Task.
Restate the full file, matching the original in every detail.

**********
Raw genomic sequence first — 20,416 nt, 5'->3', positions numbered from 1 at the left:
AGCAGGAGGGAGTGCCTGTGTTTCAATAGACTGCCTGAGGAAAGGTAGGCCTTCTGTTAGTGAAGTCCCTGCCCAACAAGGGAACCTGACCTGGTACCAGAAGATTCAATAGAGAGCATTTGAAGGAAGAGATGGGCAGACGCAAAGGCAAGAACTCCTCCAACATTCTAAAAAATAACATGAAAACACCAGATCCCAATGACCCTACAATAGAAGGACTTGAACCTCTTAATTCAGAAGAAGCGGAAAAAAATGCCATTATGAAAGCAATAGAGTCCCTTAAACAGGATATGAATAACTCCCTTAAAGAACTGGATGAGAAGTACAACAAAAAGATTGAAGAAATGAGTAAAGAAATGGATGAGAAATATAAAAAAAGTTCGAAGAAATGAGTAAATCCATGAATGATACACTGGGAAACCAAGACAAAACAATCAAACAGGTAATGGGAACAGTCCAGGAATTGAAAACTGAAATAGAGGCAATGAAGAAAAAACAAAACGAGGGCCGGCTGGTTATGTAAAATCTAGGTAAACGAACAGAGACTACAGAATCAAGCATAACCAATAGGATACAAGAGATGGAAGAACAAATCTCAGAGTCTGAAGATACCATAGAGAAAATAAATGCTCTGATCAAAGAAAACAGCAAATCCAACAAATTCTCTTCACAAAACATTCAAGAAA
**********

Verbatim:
Raw genomic sequence first — 20,416 nt, 5'->3', positions numbered from 1 at the left:
AGCAGGAGGGAGTGCCTGTGTTTCAATAGACTGCCTGAGGAAAGGTAGGCCTTCTGTTAGTGAAGTCCCTGCCCAACAAGGGAACCTGACCTGGTACCAGAAGATTCAATAGAGAGCATTTGAAGGAAGAGATGGGCAGACGCAAAGGCAAGAACTCCTCCAACATTCTAAAAAATAACATGAAAACACCAGATCCCAATGACCCTACAATAGAAGGACTTGAACCTCTTAATTCAGAAGAAGCGGAAAAAAATGCCATTATGAAAGCAATAGAGTCCCTTAAACAGGATATGAATAACTCCCTTAAAGAACTGGATGAGAAGTACAACAAAAAGATTGAAGAAATGAGTAAAGAAATGGATGAGAAATATAAAAAAAGTTCGAAGAAATGAGTAAATCCATGAATGATACACTGGGAAACCAAGACAAAACAATCAAACAGGTAATGGGAACAGTCCAGGAATTGAAAACTGAAATAGAGGCAATGAAGAAAAAACAAAACGAGGGCCGGCTGGTTATGTAAAATCTAGGTAAACGAACAGAGACTACAGAATCAAGCATAACCAATAGGATACAAGAGATGGAAGAACAAATCTCAGAGTCTGAAGATACCATAGAGAAAATAAATGCTCTGATCAAAGAAAACAGCAAATCCAACAAATTCTCTTCACAAAACATTCAAGAAA